The interpolation defines how aggressive the change between keyframes is. By default, keyframe interpolation is Linear, meaning every step between keyframes is exactly the same degree. Changing the interpolation changes the steps. In our zoom in/zoom out example, a linear progression might seem harsh, because the zoom won’t hold on the person’s face. It zooms in, reach its closest point, then zooms right back out, which can be jarring.
✓ Choose the Smooth keyframe interpolation. Now the zoom slows down as it approaches the persons’ face, seems to hold briefly on the face, and then starts to zoom out slowly and gradually get faster. Instead of a sharp angular zoom in/zoom out it, it’s curved and smoother, and probably more pleasing to watch.
Other keyframe interpolations produce other effects. Experiment and see which one works best for your needs.
Set the cursor to a point on the animation timeline with no keyframe.
✓ Drag the frame outline a little bit in any direction. A keyframe is automatically created at the frame where the cursor lies. Thus, you can create keyframes on the fly instead of manually creating each one if that suits your workflow.
✓ For now, press CTRL-Z to undo the move and keyframe.
Let’s add more parameters to our keyframes.
✓ Click the keyframe at the midpoint. Grab the circle surrounding the Frame box and rotate the box clockwise. As you do, watch the Angle value under Rotation to the left of the image pane. Stop rotating when it reaches a value past 90 degrees. If the Frame box is small enough, it should stay within the image and not stick out over the edge, but if it does, it doesn’t matter for this example.
✓ Left-click the edge of the media event and play the project. Now, the image zooms in, but it also rotates as it does. When it zooms back out, it rotates back to the default position.
✓ Click the last keyframe. Type 180 into the Angle value under Rotation. The image now appears upside-down in the Video Preview window.
✓ Click the left edge of the media event and play the project again. Now, the image zooms and rotates, but as it zooms back out, it continues rotating until the image is upside down.
✓ Click the Sync Cursor button. The cursors on the main timeline and the animation timeline are now synced.
✓ Click a point on the animation timeline. The animation timeline cursor jumps to that point, but the main timeline cursor jumps to the corresponding point within the media event on the main timeline.
✓ Click a point on the main timeline within the area of the video event. The timeline cursor jumps to that point, and the animation timeline cursor jumps to the corresponding frame within the media event. You can use this sync to choose exact points for keyframes in relation to other media events on the main timeline.
✓ For example, if a media event in a track above the media event you’re editing overlaps your media event, click the edge of the overlapping event to set both the timeline and animation cursors to that exact point.
✓ Or click within the animation timeline to see the exact result of your keyframe in the main project Video Preview window. Be careful, though. If you leave the cursors synced, you may inadvertently create keyframes in places you don’t want them.
To hold a state for a length of time, define the frame where you want the hold to end before moving on to the next keyframe.
✓ Create a keyframe at that frame. Right-click the original keyframe and choose Copy.
✓ Right-click the new keyframe and choose Paste. The two keyframes now contain the exact same state, so the parameters don’t change at between those keyframes. Only after the second keyframe does the state start changing into the next keyframe’s state.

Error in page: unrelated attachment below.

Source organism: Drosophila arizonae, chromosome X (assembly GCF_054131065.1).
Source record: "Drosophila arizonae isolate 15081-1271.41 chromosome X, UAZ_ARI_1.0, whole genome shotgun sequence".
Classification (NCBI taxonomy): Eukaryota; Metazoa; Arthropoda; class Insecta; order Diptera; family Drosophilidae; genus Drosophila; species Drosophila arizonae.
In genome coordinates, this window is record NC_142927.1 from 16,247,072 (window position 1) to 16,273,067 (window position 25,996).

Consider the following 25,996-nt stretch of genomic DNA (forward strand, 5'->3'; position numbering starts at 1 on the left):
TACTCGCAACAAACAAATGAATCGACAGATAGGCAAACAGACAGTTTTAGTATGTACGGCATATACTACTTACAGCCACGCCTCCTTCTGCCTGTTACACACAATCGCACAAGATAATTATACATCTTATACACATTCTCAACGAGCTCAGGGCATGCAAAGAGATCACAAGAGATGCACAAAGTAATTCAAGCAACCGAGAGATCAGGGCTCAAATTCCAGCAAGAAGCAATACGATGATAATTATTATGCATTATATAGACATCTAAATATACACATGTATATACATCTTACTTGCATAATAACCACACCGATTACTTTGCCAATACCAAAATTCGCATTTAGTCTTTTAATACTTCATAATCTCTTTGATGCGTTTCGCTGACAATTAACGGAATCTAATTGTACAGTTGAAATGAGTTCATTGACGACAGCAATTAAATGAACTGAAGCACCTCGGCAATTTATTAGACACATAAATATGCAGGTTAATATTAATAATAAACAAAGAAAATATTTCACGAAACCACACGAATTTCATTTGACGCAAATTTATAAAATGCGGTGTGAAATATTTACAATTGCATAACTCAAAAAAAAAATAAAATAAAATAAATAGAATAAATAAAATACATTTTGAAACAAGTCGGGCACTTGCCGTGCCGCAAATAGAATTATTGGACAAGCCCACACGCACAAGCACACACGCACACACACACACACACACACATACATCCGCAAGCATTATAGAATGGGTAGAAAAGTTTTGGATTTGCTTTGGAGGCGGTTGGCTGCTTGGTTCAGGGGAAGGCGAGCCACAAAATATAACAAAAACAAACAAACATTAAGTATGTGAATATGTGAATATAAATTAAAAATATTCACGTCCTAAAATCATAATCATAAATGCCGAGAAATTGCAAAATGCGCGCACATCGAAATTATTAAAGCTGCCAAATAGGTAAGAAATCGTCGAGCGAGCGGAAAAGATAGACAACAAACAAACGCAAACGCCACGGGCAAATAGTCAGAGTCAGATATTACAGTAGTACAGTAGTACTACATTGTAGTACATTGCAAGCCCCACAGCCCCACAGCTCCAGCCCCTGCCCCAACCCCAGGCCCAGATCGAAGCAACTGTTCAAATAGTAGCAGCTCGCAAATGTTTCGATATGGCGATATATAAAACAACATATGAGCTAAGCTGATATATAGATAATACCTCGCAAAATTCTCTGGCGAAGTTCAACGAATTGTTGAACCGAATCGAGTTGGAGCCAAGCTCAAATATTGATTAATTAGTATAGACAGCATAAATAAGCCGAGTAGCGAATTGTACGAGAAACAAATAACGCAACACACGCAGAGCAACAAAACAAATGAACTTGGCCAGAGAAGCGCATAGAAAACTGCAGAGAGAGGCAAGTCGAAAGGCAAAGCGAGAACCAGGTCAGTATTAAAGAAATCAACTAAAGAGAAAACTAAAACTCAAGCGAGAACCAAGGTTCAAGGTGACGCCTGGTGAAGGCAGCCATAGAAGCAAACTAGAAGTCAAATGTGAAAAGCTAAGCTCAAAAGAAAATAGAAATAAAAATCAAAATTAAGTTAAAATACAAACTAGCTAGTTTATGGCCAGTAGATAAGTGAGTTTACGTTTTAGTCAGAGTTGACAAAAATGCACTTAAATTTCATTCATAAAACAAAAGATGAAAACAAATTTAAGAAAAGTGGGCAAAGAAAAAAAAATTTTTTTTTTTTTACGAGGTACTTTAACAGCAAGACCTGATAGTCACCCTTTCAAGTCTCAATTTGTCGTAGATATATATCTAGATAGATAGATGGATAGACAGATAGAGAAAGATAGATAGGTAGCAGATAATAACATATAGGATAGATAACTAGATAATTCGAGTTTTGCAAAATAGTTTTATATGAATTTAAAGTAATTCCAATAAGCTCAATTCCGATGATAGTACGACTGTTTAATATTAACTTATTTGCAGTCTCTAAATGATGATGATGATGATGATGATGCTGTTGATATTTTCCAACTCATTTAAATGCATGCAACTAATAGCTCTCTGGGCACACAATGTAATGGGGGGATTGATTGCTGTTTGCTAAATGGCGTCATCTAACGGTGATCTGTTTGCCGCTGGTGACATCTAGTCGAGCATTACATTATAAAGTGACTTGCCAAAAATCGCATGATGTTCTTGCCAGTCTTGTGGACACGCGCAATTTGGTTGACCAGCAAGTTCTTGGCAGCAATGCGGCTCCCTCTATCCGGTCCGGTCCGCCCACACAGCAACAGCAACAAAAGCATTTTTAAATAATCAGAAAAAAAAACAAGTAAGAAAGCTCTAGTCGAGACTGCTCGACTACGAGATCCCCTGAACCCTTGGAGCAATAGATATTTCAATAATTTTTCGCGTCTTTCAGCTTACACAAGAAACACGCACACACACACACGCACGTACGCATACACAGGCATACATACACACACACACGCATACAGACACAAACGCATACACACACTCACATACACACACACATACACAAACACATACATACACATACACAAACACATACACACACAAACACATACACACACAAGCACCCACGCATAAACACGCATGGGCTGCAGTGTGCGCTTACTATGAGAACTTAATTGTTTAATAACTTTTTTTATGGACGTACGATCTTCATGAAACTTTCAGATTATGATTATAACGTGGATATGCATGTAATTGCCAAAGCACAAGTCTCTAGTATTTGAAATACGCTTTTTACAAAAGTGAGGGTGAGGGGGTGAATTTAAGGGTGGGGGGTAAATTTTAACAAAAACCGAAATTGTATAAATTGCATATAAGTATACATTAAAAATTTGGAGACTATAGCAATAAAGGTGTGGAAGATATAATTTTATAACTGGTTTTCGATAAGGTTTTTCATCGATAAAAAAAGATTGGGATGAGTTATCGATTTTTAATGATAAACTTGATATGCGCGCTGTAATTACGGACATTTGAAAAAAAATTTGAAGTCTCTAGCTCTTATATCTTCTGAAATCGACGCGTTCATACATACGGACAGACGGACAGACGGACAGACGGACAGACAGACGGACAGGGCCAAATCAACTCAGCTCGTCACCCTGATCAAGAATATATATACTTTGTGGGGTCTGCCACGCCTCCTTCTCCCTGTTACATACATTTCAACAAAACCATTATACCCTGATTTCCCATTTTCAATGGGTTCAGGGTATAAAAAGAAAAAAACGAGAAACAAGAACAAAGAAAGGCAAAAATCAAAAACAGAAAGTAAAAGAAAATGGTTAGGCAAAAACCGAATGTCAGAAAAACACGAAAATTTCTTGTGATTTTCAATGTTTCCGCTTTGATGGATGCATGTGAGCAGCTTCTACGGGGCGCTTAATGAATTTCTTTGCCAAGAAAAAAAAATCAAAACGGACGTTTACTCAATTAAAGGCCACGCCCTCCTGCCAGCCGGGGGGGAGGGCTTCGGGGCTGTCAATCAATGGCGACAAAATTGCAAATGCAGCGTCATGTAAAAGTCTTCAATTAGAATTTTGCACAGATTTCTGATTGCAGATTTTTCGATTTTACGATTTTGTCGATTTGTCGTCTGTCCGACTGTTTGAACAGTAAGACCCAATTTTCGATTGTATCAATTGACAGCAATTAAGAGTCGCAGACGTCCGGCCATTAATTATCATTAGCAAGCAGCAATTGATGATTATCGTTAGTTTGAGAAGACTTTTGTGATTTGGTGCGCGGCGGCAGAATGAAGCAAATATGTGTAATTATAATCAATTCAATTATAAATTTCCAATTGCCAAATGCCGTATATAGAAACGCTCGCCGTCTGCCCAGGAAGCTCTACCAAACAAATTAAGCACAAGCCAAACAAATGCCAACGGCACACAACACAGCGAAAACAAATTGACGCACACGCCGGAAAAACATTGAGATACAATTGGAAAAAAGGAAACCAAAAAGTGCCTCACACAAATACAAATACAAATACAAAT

✓ To hold the initial state for a period of time, slide the first keyframe along the animation timeline to the point where you want the change to start.
You can keyframe the parameters of most effects in VEGAS.
✓ Click the Animate button – the little clock icon – next to a parameter. The animation timeline appears at the bottom of the effect control box. You can now keyframe the parameter just like keyframing in the Event Pan/Cop tool.
For example, you can start with a solid color from the Media Generator and fade it into another color. Or, the Text generator contains many different parameters for text, like font type, font size, background color, outlines, drop shadows, and much more. You can keyframe any or all of those parameters and create amazingly sophisticated text animations.
Changing the length of your media event affects your keyframes.
✓ If you trim the right edge of an event to the right to make it longer, and you had a keyframe on the last frame of the event, the keyframe will stay on the same frame, and the state defined in the keyframe will hold for the extended duration.
✓ If you trim the clip inward making it shorter, the keyframes will compress inward and there will be less time between them. Trimming the clip inward significantly may result in lost keyframes or keyframes stacked on the same frame, with possible unexpected results.
Tracks can contain keyframes as well. The states defined in track keyframes will apply to any media events in that track at the keyframes. If you move media events away from keyframes or out of areas defined by the keyframes, the keyframed effects will no longer apply to those events. If you swap media in the affected area, the keyframed effects will apply to the new media automatically.
✓ Click Lock Envelopes to Events in the timeline toolbar. This locks envelope points to media events so that they move with the events, but it also locks track keyframes to the events. If you slide a media event on the timeline, the keyframes touching the event slide with it.
✓ Add any effect to a track, or open Track Motion and define a change. A narrow keyframe lane appears at the bottom of the track.
✓ Click the Expand Track Keyframes button at the lower left of the track header. The keyframe lane expands into larger, multiple lanes, each labeled with either its Track Motion function or the track effect applied.
If you have already added keyframes to Track Motion or Track Effects, you can create and move new keyframes for the effects or Track Motion directly the track timeline.
✓ Right-click the frame in the effect or Track Motion lane where you want the keyframe and choose Add Point.
✓ Double-click the keyframe to open the control window for the effect or Track Motion.
✓ Right-click to delete it or assign its interpolation. Any keyframes you create on the timeline also appear in the animation timeline of the effect or Track Motion window.